Best Overall Design for Tower Takeover

At this point in time, I believe there are 5 overarching designs for Tower Takeover robots:

  1. Simple Tray (ex. 1727G, 8059A-SingVex finalists) Can’t stack on top of stacks, places in towers by pushing the top cube farther up.

  2. Complex Tray (ex. 448X, 8059K-SingVex finalists, 98060T-China winners) Can’t stack on top of stacks, places in towers with intake sides on a rotating arm.

  3. Tube Lift (ex. 8066Y, 8066C-SingVex winners, 62, 9605) Stacks on top of stacks, places in towers out of the tube.

  4. Tilting Tube Lift (ex. 4442X-Mark Leon winners) Stacks on top of stacks, places in towers out of the tube, potentially faster than tube lift.

  5. Tilting Tray Lift (ex. 4142B-Mark Leon winners) Doesn’t usually stack on top of stacks, places in towers off of tray.

  6. Other (a design we haven’t seen yet)

Of these 6, which do you believe will win at early tournaments?

  • Simple Tray
  • Complex Tray
  • Tube Lift
  • Tilting Tube Lift
  • Tilting Tray Lift
  • Other

0 voters

Of these 6, which do you think will become the meta/do the best at tournaments later on?

  • Simple Tray
  • Complex Tray
  • Tube Lift
  • Tilting Tube Lift
  • Tilting Tray Lift
  • Other

0 voters

Thanks for voting and good luck in your season!

3 Likes

I don’t think one single design will become meta but I think a pair of a smaller tilting tray that stacks on top of preexisting stacks and a complex tray will become dominant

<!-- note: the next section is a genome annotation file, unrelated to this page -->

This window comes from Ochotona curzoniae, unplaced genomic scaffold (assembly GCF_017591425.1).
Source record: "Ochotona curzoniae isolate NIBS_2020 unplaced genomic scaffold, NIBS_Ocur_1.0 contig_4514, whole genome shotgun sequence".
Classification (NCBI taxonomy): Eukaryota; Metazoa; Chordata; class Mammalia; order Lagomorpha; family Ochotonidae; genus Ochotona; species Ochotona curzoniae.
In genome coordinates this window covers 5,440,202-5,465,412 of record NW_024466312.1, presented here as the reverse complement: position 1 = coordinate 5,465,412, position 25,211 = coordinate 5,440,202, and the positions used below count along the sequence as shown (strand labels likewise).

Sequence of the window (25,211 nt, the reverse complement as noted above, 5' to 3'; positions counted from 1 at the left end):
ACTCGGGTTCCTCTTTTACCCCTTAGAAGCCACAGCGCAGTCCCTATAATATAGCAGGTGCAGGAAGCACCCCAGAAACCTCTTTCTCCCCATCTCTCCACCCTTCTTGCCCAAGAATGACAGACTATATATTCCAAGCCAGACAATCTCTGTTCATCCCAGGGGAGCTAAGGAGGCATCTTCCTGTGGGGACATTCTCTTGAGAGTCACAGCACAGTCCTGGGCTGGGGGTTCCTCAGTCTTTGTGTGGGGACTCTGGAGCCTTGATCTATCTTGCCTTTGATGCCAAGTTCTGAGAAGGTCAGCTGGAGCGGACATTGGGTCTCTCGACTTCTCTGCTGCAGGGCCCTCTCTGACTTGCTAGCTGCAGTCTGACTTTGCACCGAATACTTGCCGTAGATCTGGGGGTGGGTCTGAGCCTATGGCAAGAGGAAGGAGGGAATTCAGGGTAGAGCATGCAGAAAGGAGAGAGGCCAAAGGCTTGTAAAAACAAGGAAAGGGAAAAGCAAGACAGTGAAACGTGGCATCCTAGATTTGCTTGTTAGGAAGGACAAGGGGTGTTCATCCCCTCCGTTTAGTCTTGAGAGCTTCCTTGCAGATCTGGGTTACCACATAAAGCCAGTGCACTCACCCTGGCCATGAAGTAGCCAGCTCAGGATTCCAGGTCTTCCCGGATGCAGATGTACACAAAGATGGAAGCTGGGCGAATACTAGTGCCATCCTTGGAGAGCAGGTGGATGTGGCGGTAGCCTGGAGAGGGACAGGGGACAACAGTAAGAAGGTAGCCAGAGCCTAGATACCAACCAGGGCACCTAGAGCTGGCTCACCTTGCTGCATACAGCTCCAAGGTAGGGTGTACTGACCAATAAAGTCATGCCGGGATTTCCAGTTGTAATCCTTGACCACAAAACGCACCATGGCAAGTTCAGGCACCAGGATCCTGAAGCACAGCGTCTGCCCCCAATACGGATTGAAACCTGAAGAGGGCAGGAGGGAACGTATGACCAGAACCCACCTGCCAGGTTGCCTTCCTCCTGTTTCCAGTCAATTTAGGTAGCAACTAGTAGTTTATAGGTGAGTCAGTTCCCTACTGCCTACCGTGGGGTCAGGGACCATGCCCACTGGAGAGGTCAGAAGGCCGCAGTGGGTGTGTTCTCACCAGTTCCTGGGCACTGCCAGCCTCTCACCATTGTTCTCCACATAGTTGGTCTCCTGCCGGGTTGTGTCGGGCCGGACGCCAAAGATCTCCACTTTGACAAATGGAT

5 Likes

one of the interesting thing about this years game is that you will likely not want a robot just like yours for a partner. 2 different robots seem to compliment each other more than 2 of the same robots. I feel alliances of lifts and trays will be the strongest.

10 Likes

Agreed. Something along the lines of one that’s better at towers and one that’s better at stacks. Really look forward to seeing it play out.

8 Likes

I think cooperation between a complex tray bot and a bot similar to 9605 or 62’s ri3d robot will be extremely competitive. Personally I don’t think a long tube with two sprockets at bottom will be competitive, because the height of stack that kind robot can build is greatly limited by how tall their lift can extend. I think rollers for reorientation + passive vertical intake will be the best design for robots that intended to stack on top of existed stacks.

4 Likes

would trays cause damage to the field?

I see no reason a tray would cause field damage… or any other designs we’ve seen.

1 Like

Right now it is just tray tilters and vertical stackers. There’s gotta be something else that works?!

1 Like

Clamps work too. And a combination of 2 or more of these 3 basic ideas

has anyone combined all 3 yet?

Trying

2 Likes

Vertical trays could be possible

I’d like to start a poll on what you think the best alliances will be.
First some bot definitions:
Tray - The side roller and tilter robots. has no lift. Most can score towers by popping a cube out the back of the tray.
Complex Tray - A tray bot with some good method of tower scoring, like the arms on 448x’s Ri3D.
Tube Lift - a robot with a lift, and a tube or hopper, like 62’s Ri3D.
Tray Lift - A tilting tray with rollers on a lift.

Which alliance do you see winning early season tournaments?

  • Tray + Tray
  • Complex Tray + Tray
  • Complex Tray + Complex Tray